The greatest challenges of the 21st century are the increasing demand on food, water and energy from a growing population, and climate change. Agriculture and smallholders are central to both, perhaps nowhere more so than in Africa.
Therefore, opportunities for women in agriculture and agribusiness lie in understanding the challenges of tomorrow and positioning themselves to meet these challenges. These opportunities are as diverse as the women in the sector.
Currently, smallholders manage only 12% of all agricultural land, but produce more than 80%, in value terms, of the world’s food (FAO, 2015). The latest estimates show that feeding a world population of 9,1 billion people by 2050 will require raising overall food production by about 70% (FAO, 2015).
In developing countries, production will need to almost double. This means significant increases in the production of several key commodities. Annual grain production, for instance, will have to grow by almost one billion tons.
At the same time, efforts to achieve food security will need to fulfil environmental and social sustainability objectives. However, in addition to the opportunities that exist for women in food production, vast opportunities exist beyond traditional food and fibre, as there is a parallel need for feed and fuel.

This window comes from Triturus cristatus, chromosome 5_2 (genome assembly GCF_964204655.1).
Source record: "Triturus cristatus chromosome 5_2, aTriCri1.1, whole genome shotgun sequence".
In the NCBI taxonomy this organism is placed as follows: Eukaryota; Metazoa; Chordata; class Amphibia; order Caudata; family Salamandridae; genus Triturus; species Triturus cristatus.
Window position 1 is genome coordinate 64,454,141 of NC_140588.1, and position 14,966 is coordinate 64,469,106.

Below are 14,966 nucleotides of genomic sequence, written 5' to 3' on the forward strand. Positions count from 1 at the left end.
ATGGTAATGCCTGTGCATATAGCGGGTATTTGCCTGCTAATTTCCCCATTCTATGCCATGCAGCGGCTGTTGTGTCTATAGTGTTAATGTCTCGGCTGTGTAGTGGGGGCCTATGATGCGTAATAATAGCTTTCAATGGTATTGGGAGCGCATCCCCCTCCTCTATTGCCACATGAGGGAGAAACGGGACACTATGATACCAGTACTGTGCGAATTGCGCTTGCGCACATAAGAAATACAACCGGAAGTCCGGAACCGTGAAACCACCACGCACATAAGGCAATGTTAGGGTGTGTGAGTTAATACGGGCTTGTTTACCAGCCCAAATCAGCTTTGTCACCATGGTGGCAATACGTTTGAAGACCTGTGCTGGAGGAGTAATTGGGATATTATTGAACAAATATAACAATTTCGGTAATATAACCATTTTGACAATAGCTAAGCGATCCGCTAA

A more enabling environment should be created for women to fully and more efficiently participate in agricultural markets. This has to involve removing the legal and cultural barriers to ownership and access to land, information and extension services, inputs and other resources. In addition, more women need to participate further along the value chain.
More women are also required as processors, wholesalers and retailers. In addition, women are needed in agricultural education and training, research and extension services, as well as supply chain logistics, technology, finance, boardrooms, and policy-making and implementation. – Siyanda Sishuba.